Then one day you casually mention to someone you have just met that you “write.” “Oh,” he says. “Have you published anything?” “Yes, one story,” you admit. Almost four years ago. One lousy story. Now you feel embarassed, ashamed that you even brought up the topic, even though you’ve been writing like a fiend during this time. You aren’t a dabbler. And it’s not because you’ve had rejection after rejection; it’s because you rarely sumbit work. On those few occasions when you scrambled to meet the deadline for a writing contest, your work did not receive any acknowledgement, and you allowed yourself to get discouraged. You rationalize that it takes time to find the right places, and for now you want to concentrate on perfecting your writing, on producing a substantial body of work.

You are reminded of your young English cousin who didn’t say a word until he was three, and then the first sentence he uttered upon seeing a freshly painted door was, “By jove, what a smashing green door.” A fully formed grammatical sentence. It caused a bit of a sensation. Perhaps you are hoping that when your horse leaves the gate (to change the metaphor), it will win its first race. A debut wonder. A best seller. But really, how many agents will consider you if you haven’t proven yourself in the marketplace? It doesn’t matter if you have a couple of dozen stories and three novels in the bottom drawer.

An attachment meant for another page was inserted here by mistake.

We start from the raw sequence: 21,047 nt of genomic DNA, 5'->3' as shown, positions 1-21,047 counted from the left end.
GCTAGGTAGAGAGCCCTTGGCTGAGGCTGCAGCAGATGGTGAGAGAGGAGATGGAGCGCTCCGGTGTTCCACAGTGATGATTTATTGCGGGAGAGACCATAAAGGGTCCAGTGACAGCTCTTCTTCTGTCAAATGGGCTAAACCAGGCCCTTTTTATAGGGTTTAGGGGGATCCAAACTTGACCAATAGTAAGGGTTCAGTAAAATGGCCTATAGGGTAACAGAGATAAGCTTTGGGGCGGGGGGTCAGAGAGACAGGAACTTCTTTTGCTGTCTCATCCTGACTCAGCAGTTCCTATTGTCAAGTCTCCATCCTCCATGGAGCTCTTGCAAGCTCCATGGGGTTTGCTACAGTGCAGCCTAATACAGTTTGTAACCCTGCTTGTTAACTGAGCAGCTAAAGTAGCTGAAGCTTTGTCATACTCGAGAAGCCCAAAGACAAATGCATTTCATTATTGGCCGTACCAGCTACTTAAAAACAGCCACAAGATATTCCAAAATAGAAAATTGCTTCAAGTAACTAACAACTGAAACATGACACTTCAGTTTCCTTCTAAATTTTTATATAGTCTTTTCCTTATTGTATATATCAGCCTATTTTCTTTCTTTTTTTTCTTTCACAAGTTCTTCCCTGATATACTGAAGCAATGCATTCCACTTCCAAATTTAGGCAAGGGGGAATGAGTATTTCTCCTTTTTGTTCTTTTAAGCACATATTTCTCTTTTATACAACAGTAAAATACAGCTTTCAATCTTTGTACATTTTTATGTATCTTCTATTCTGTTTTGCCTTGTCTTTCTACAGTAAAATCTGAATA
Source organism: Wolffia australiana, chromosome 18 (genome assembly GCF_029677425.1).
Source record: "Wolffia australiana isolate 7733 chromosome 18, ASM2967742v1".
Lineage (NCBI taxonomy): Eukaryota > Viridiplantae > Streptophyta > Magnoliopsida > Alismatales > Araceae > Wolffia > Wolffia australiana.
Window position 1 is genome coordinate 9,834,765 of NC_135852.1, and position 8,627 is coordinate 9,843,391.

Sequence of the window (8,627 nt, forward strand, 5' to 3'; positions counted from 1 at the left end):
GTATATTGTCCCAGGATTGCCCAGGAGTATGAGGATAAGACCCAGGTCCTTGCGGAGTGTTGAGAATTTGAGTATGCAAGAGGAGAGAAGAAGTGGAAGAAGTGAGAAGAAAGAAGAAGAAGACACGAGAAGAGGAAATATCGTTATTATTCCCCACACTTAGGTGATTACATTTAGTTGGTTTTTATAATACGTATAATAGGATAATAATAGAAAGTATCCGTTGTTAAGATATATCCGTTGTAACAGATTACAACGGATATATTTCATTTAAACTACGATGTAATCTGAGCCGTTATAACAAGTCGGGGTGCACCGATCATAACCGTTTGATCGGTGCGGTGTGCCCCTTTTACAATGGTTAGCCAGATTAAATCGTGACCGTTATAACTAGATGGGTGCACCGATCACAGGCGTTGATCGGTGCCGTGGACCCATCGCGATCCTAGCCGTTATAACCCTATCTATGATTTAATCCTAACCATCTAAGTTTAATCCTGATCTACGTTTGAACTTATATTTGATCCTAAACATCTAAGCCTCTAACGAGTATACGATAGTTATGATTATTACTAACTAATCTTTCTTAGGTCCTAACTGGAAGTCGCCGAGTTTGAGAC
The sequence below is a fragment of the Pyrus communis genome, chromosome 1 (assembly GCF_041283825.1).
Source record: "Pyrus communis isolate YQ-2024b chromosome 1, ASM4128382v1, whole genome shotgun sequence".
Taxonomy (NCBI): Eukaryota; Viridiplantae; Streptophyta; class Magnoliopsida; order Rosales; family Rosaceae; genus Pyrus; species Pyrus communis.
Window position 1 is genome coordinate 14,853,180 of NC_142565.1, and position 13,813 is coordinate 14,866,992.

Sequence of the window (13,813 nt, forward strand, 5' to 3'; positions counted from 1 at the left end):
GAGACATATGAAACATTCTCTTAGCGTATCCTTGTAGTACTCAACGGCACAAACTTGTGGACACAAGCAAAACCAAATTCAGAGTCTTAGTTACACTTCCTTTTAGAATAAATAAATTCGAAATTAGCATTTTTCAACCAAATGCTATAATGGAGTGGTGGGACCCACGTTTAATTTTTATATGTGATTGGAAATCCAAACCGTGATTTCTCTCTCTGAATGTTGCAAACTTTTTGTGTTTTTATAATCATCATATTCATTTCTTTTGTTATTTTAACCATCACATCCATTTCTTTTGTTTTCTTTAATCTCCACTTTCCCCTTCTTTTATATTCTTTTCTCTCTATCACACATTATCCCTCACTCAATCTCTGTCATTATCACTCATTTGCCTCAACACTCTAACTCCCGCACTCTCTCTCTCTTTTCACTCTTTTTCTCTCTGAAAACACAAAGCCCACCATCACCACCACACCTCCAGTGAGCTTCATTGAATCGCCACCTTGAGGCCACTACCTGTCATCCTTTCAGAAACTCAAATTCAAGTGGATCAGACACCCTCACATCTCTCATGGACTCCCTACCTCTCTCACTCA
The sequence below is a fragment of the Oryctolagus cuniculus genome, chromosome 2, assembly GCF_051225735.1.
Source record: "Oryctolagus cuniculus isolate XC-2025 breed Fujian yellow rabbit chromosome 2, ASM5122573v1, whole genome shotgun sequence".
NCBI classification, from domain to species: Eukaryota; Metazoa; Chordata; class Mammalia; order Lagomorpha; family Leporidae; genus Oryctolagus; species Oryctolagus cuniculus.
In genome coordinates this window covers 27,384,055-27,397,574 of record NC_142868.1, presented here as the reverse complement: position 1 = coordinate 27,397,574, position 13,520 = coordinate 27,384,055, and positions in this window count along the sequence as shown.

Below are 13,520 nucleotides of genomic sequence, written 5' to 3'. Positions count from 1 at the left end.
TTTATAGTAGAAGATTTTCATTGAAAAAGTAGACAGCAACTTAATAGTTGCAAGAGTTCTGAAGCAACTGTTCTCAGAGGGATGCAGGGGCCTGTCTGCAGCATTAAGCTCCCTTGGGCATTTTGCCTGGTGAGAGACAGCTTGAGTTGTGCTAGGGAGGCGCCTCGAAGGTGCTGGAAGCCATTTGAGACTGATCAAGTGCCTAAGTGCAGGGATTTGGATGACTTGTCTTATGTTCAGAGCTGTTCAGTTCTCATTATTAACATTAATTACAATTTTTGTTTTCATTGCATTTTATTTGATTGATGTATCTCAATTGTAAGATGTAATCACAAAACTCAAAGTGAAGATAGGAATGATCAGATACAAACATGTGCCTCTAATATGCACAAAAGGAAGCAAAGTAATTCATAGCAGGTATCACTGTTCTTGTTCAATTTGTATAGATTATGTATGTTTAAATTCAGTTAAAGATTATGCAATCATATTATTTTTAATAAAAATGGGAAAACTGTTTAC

One published story is a good start. It was a decent journal. It means you’ve got some literary chops. At some point, you just have to trust yourself to say, “This is done enough,” and take the time to find the appropriate venues or get help in doing so. Submitting isn’t writing, but it is all part of the process, isn’t it? And let’s face it, you’re no spring chicken with a whole life ahead of you. After you’re gone, your bottom drawer, all your hard work, may be someone else’s recycling.Then you're really cooked.